The belt loops are of new design. The width has doubled, and there are now 8 of them compared to 7 in the past. The waist adjustment cord has been removed and replaced by the Velcro waistband fine-adjusters, one at each hip. Instead of a knee pocket which could only accommodate soft knee inserts in the past, the knee area now features multi-layered comprehensive design which allows external hard-type knee pads to be inserted and secured. Back of the knee area has Velcro hook and loop patches to further secure knee inserts around the knee area.[27] Cuffs at the bottom of the trousers do not use drawstrings anymore for blousing; those have been again replaced by the Velcro cuff adjusters. Further changes as part of the transition to OCP removed the pockets for insertable knee pads altogether, along with the replacement of more Velcro with buttons.[25] To be able to differentiate the Fire-Retardant ACU (FRACU) from the regular ACU at a distance, a small one-square-inch tan patch is affixed to the left sleeve cuff on the jacket and the middle of the left cargo pocket flap on the trousers.


A U.S. Army soldier in March 2007 wears an ACH and ACU with a UCP camouflage cover during the Iraq War

Typically, the ACU is worn with the Advanced Combat Helmet (ACH), a patrol cap, or a boonie hat and/or fleece cap as appropriate in winter months. The patrol cap is a kepi-styled straight-sided, flat-topped soft cap, with a double thick bill and internal pocket. When in garrison, the maroon, tan, brown, and green berets may be worn by paratroopers, rangers, advisors, and special forces respectively. The green micro fleece cap is authorized for field and garrison use outside of unit PT, per local command.[28] A name tape is worn on the back of the patrol cap. Sew-on rank is recommended but pin-on rank is authorized on the ACU Patrol Cap and ACU Boonie Hat. The MICH (Modular Integrated Communications Helmet) Camouflage cover rank must be sewn on if worn but is often not used as the night vision device mount would obstruct it.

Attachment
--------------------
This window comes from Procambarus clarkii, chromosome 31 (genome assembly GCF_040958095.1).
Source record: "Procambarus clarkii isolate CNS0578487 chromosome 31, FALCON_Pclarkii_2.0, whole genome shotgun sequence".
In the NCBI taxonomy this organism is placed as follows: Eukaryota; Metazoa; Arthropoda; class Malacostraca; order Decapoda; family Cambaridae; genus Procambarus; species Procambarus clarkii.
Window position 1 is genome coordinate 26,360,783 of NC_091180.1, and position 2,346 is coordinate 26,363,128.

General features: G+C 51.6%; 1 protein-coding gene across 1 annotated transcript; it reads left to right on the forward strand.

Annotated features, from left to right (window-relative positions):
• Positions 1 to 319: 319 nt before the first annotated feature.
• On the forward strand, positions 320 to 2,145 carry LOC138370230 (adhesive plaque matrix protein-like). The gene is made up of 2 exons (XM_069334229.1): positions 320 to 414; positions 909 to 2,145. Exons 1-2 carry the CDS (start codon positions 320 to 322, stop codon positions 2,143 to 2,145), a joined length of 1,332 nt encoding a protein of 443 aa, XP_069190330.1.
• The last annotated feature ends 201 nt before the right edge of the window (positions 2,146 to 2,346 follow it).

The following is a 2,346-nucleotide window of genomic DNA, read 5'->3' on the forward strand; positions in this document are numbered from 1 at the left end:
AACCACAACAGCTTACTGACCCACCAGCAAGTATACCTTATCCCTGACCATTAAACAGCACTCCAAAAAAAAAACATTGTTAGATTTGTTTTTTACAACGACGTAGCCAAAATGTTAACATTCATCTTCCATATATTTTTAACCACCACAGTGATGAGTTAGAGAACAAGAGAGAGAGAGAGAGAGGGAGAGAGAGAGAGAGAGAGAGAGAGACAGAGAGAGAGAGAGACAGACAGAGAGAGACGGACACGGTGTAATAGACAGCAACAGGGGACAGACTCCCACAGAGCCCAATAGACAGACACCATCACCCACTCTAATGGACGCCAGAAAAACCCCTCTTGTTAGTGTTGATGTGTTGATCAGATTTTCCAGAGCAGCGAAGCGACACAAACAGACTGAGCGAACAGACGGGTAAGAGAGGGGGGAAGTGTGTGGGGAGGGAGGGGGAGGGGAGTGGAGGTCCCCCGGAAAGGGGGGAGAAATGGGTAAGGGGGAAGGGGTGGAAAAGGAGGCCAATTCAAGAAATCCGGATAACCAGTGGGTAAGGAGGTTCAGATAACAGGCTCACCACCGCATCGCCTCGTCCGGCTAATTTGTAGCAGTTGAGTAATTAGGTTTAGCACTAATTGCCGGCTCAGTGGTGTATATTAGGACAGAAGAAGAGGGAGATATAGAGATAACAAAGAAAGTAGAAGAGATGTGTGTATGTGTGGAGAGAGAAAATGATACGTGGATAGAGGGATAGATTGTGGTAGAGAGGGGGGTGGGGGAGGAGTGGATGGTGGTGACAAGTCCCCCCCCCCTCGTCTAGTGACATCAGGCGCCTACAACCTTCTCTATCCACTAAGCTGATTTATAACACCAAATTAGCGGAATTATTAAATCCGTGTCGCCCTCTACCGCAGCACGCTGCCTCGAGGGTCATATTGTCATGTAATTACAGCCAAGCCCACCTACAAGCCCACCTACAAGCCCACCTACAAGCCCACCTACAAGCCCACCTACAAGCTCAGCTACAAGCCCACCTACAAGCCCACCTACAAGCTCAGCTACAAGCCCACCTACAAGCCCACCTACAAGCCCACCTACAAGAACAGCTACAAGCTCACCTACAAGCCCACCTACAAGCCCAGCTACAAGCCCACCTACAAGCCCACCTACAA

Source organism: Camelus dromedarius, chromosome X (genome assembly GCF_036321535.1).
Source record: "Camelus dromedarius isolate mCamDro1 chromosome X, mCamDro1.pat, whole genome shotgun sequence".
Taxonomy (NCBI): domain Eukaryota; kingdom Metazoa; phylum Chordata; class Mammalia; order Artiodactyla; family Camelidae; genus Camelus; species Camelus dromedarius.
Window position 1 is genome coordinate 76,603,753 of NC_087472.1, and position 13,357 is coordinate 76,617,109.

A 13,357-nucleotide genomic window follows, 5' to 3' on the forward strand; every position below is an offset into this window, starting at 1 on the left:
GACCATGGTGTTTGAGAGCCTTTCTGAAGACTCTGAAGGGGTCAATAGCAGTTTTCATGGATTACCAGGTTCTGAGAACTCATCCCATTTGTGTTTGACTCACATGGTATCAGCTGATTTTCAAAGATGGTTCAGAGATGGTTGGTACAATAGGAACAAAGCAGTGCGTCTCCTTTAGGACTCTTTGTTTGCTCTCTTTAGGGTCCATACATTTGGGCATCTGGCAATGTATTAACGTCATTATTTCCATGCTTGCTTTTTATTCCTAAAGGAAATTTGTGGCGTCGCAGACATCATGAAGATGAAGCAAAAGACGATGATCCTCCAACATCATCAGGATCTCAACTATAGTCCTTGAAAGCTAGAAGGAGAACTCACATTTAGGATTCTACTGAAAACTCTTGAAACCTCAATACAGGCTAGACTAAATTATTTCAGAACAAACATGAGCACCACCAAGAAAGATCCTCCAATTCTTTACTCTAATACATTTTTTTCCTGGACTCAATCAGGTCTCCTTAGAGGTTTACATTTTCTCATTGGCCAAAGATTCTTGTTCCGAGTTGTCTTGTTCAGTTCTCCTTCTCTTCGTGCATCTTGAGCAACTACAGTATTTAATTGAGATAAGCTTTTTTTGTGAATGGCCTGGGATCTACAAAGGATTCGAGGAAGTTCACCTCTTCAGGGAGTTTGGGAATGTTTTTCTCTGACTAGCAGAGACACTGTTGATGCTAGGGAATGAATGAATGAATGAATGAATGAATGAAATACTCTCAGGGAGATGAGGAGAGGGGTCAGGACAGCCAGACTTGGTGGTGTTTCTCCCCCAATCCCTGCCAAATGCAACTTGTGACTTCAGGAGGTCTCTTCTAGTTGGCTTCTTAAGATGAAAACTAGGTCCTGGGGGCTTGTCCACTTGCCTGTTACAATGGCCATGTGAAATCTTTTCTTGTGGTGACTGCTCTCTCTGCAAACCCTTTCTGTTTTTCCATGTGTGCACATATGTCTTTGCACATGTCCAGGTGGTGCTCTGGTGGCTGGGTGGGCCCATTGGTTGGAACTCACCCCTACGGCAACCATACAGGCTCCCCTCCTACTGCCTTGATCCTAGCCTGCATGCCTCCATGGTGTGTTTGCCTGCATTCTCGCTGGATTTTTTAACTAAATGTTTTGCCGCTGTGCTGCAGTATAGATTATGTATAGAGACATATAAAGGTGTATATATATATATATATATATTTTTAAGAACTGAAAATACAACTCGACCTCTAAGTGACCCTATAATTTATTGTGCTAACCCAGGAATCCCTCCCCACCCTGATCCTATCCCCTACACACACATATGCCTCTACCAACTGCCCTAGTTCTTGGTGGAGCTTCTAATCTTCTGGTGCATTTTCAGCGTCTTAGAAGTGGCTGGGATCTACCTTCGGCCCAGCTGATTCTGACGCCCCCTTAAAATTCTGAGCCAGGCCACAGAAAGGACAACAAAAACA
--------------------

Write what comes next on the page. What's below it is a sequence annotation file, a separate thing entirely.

The ACU's UCP variant was typically worn with a moisture-wicking sand colored T-shirt.[29] A Tan 499 T-shirt was authorized with the ACU's OCP variant and became the sole authorized T-shirt upon completion of the full transition to OCP in 2019.[25] A flame-resistant green shirt is authorized for the Army Aircrew Combat Uniform (AACU).[30]


The UCP variant of the ACU was worn with tan Army Combat Boots and olive drab cotton socks. Commercial versions of this boot are authorized without limitation, complying with the following regulations—must be 8 to 10 inches in height, be made of tan rough side out cattle hide leather with a plain toe and tan rubber outsoles, and be without zippers, metal cleats, or side tabs.[31] The Mountain Combat Boot is available for difficult terrain, and the Extreme Cold Vapor Barrier Boots for cold weather. As with the T-shirt, coyote brown boots are authorized with ACU-OCP and will become the sole boot authorized following the completion of the transition in 2019.[25]

See also


  1. ^ Prototypes tested from 2004 to 2005.


  1. ^ "Instruction 36-2903: Dress and Appearance of Air Force Personnel" (PDF). U.S. Air Forces Central Command. 12 December 2018.
  2. ^ Cox, Matthew (27 June 2019). "Army's New Hot Weather Uniforms Are About to Hit Shelves".
  3. ^ South, Todd (28 June 2019). "Tired of sweating in your ACUs? Try these new hot-weather cammies". Army Times.